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France, Ivory Coast Move to Warm Relations

France's President Nicolas Sarkozy, left, and Carla Bruni-Sarkozy welcome Ivory Coast President Alassane Ouattara as he arrives for a state dinner at the Elysee Palace in Paris, January 26, 2012.

Ivorian President Alassane Ouattara is wrapping up a three-day visit to France to cement new defense and business ties, but most importantly to turn the page on years of bitter relations between the two countries.

Ivorian President Alassane Ouattara has been given the red-carpet treatment during his visit here in Paris. The Champs Elysees is awash with Ivorian and French flags and French President Nicolas Sarkozy hosted him at a state dinner on Thursday night.

During a joint press conference at the Elysee Presidential palace, Sarkozy outlined the goal of a newly signed defense agreement between France and Ivory Coast.

Sarkozy said France will help Ivory Coast re-establish security, but the French army has no interest in meddling in Ivorian affairs. Under the defense agreement, French soldiers will train local forces.

That's a big difference from France's military presence in recent years. Thousands of French Licorne troops worked alongside United Nations peacekeepers to cool the decade-long conflict in the West African nation. Today, just a few hundred remain there.

Ties between Ivory Coast and its former colonial power plummeted during the conflict. French schools and businesses in Ivory Coast were attacked and thousands of French fled the country. Ouattara's predecessor, Laurent Gbagbo, accused France of plotting his overthrow and his extradition to the International Criminal Court in The Hague.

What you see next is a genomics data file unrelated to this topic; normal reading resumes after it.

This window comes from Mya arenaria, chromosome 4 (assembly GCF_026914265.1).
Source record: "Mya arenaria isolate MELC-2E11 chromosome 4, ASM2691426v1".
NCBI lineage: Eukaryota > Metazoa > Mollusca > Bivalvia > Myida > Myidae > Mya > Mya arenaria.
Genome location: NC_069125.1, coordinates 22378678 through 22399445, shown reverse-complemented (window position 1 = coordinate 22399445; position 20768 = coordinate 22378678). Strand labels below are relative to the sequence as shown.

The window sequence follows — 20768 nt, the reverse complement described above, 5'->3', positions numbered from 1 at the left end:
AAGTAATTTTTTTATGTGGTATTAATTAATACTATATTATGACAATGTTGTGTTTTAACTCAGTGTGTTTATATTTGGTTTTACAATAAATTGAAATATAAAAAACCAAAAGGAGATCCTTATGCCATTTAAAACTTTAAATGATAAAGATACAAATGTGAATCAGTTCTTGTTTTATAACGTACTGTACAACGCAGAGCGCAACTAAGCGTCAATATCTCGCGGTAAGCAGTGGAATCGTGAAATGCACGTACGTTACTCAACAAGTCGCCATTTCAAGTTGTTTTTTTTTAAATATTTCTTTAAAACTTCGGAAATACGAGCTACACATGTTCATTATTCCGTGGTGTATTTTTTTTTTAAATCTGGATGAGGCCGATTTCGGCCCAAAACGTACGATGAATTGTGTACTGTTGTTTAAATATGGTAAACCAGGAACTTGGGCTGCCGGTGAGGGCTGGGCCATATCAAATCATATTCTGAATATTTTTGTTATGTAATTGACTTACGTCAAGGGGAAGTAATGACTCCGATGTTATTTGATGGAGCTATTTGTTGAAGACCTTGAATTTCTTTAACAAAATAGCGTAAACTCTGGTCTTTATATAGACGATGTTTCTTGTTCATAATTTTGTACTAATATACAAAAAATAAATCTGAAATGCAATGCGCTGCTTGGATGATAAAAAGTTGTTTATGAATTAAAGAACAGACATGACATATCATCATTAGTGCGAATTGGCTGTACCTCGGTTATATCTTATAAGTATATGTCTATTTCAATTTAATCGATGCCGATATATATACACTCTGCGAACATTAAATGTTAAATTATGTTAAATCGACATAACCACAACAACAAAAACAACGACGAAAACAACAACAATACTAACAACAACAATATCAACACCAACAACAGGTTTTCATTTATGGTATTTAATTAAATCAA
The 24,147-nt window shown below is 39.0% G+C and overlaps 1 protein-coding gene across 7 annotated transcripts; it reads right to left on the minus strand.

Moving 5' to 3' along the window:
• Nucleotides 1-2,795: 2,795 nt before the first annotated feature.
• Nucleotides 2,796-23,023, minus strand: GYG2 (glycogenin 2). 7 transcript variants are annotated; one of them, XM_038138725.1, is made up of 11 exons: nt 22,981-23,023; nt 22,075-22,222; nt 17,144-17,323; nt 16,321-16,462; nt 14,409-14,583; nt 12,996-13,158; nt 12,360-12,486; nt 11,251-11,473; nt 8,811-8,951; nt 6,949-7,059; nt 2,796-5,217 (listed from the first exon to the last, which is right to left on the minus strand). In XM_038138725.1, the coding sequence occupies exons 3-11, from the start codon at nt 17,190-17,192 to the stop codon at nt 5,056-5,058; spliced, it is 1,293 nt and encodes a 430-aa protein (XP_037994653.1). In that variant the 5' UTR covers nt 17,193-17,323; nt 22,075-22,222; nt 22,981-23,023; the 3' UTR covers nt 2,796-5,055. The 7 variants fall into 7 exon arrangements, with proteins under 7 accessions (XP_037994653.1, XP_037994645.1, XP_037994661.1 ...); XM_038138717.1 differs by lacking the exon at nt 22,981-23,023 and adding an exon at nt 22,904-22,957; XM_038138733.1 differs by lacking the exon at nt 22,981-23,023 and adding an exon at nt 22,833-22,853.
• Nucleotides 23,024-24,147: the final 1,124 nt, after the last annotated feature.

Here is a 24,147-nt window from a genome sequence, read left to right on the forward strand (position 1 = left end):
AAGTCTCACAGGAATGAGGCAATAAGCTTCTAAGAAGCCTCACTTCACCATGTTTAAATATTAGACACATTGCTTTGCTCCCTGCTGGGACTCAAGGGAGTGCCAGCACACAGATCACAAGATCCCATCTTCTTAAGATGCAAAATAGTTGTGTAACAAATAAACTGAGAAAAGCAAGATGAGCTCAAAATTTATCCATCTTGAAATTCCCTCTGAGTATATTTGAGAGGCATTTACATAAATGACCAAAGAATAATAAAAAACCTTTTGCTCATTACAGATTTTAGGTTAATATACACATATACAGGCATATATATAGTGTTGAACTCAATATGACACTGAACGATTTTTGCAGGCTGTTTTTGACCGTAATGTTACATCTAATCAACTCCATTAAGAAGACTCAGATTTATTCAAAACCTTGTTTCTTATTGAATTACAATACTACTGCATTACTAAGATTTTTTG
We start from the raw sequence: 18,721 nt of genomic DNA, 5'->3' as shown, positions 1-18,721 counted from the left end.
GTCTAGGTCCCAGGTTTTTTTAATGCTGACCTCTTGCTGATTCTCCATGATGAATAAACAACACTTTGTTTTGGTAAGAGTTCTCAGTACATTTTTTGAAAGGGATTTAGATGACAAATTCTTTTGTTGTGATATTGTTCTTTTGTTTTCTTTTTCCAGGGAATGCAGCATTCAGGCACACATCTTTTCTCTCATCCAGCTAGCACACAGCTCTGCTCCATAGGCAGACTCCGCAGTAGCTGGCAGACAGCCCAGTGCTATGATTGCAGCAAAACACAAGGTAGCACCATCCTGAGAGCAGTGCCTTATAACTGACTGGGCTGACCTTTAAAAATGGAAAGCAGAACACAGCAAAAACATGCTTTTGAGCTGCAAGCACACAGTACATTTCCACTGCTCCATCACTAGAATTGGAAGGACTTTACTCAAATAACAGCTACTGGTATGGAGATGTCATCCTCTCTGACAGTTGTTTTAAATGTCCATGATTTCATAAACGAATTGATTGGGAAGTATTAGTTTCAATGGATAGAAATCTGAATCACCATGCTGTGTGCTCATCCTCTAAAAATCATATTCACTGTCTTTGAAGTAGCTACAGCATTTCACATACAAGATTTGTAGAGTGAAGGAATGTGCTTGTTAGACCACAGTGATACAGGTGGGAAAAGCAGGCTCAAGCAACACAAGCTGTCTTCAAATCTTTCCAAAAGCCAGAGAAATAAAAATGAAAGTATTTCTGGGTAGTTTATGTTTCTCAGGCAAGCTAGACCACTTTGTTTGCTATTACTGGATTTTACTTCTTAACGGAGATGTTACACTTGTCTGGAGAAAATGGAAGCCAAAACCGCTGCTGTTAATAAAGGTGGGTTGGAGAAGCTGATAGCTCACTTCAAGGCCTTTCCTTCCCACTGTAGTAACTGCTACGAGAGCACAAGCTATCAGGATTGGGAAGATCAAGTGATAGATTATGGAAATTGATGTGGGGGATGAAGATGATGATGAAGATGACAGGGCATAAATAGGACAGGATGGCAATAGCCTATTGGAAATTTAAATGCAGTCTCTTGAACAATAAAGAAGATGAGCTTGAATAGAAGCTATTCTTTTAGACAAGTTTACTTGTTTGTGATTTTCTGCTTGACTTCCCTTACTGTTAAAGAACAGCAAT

African analyst Alain Antil, of the French Institute of International Relations, says France and Ivory Coast are resuming their old, close ties. There is a strong friendship between the two presidents.

But Ouattara's has also been talking economics here. The Ivorian president met Friday with top French business leaders.

In remarks to reporters, he called on French businesses to return to Ivory Coast. The country is at peace now, he said, with economic growth expected to reach eight or nine percent this year. France is also throwing support behind Ouattara's bid for International Monetary Fund debt relief.

But while Sarkozy praises Ouattara's quest for peace and reconciliation in Ivory Coast, Antil says the story isn't over.

Antil says all parties to the conflict, including Ouattara's supporters, committed excesses during the conflict. There will be no peace or reconciliation in Ivory Coast if all the perpetrators are not judged.